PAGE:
tion. Mobilization caught it at the :
worst moment. The new untried mo
bilization scheme as stopped and the
old one resorted to.
Russiu is 60 per cent peasant and re
serves cannot be notified quickly as ia
Germany. Once notified, many must
walk great distances to the nearest set
tlement. From here the first small
group walks or rides to a village on a
ruilwuv and from here to a city to be
equipped and despatched to tlie army,
It is a slow process, hard to improves
upon Until Russia has better transpor
tation and communication.
Quick-mobilizing countries mobilize
on the frontier.
Russia, unable to
mm;.,... r,f m. m. tl,o oncmv'n
ury line in time, concentrates in
the interior. She cannot hope to begin a
war on the offensive but expects to ical perfection necessary for the mili
coinmeiice hostilities in a clash inside itary requirements than attained it be-
her own territory against inva
Russia then performed a heroic thing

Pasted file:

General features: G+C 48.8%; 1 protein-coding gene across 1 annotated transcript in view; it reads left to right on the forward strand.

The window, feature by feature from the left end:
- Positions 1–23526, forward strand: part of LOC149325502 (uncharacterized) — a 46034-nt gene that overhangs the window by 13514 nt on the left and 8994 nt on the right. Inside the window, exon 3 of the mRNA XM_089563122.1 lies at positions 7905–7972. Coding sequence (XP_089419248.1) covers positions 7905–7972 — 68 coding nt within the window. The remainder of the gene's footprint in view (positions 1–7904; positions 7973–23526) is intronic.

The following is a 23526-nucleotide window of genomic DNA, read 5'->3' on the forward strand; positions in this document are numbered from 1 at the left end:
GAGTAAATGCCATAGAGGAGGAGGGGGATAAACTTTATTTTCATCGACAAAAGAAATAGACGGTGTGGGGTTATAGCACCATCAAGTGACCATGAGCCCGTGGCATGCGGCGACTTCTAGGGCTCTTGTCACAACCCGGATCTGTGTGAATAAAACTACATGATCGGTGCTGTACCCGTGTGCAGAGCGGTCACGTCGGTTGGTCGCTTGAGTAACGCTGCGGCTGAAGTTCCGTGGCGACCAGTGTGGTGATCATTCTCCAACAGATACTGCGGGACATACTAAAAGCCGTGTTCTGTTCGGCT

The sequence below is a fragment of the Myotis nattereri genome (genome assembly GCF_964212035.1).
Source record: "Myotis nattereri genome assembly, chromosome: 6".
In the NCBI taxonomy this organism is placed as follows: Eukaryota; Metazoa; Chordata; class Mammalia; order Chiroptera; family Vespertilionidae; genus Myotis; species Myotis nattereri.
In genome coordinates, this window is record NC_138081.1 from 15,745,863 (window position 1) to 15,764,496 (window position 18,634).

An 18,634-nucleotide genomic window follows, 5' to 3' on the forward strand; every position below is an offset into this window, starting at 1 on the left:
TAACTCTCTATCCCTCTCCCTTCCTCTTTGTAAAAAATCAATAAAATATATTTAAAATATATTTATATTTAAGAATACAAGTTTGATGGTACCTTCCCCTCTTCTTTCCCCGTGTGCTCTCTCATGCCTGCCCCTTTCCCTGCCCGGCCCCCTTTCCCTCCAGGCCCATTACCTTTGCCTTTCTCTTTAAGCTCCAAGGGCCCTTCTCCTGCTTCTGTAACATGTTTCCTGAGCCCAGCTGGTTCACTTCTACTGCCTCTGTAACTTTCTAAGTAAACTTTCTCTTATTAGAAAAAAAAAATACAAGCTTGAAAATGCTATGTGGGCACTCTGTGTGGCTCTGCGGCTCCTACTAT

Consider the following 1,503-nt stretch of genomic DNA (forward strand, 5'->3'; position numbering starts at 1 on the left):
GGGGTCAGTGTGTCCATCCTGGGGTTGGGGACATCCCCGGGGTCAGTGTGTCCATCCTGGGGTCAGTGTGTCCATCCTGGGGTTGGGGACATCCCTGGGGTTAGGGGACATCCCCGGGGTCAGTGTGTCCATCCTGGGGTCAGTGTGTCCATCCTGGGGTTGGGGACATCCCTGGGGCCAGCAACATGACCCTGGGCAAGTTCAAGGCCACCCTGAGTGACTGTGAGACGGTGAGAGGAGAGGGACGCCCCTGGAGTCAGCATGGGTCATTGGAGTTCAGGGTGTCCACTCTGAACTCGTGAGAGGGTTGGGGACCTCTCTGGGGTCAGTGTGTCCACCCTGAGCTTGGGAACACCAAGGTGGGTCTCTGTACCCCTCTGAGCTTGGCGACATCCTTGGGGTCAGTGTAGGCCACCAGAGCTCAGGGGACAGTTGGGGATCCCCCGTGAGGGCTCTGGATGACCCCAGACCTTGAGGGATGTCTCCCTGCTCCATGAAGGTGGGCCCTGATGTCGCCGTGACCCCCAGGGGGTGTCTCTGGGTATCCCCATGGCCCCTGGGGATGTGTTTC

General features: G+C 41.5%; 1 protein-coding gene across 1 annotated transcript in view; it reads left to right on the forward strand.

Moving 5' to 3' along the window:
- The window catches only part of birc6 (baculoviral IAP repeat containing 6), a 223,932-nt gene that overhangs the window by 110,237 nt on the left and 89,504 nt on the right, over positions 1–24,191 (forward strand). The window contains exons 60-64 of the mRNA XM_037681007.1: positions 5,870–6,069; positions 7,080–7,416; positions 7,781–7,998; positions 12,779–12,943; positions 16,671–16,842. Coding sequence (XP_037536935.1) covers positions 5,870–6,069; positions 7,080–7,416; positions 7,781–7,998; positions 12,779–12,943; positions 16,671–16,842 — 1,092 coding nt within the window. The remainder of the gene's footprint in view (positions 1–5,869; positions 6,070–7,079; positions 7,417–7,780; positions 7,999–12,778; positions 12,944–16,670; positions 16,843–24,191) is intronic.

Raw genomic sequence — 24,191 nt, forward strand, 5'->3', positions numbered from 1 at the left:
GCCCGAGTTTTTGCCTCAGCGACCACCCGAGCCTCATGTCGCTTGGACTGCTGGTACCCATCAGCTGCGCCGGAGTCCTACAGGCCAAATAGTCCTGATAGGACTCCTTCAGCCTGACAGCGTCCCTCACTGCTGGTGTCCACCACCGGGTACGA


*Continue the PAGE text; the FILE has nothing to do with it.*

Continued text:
when she threw herself across the bord- to a call en masse which would serious
er into eastern Prussia five days after ly affect the French Industrial, eco-
the war began, unprepared by at least
a month, though she knew herself to
The world knows the disaster to the
Russiuns among the Mnzurinn marshes
of Rennenkamp's defeat at Osterode
Into in AiimiHt after he had thrown von
Hindenburg back from Insterburg, Ko-.a
nigsburg, Allenstein and Gumbinncn.
This was kushih s tirsr sacririce.
Her Work Was Heroic
It is only 180 n.iles from the nenrest
point on the Russian frontier to Berlin.
I.ooking at the map, Bidewnlk strateg
ists opined that Russia ought to make
the distance in SO dnvs. But even had
Russia mobilized, struck via short line, 'has spared her men by superior genius
she would have reached Berlin only to,'" organization. '
receive a mortal blow from north and Upbuilding the material side of the
south cutting off and dooming her in- French machine involved greater gen-
vnding army. Both eastern Prussia ana
Gnlicia had to be occupied before tlie
. ' 1, l i
i-oseti route id uerun coutu even oe ui-
;v.,.,ln,l . Tnr.inr.nl
So Gnlicia was
...... n,i .,,;.l I,l.rtr
and Przemvsl taken bv the' forces un-
iler General Russki who mastered
country clear to the crests of the Car-
Then time, distance, luck of railway
facilities, bad roads and other physical
hindrances outdid him-these and great -
Iv reinforceu Austrian armies framed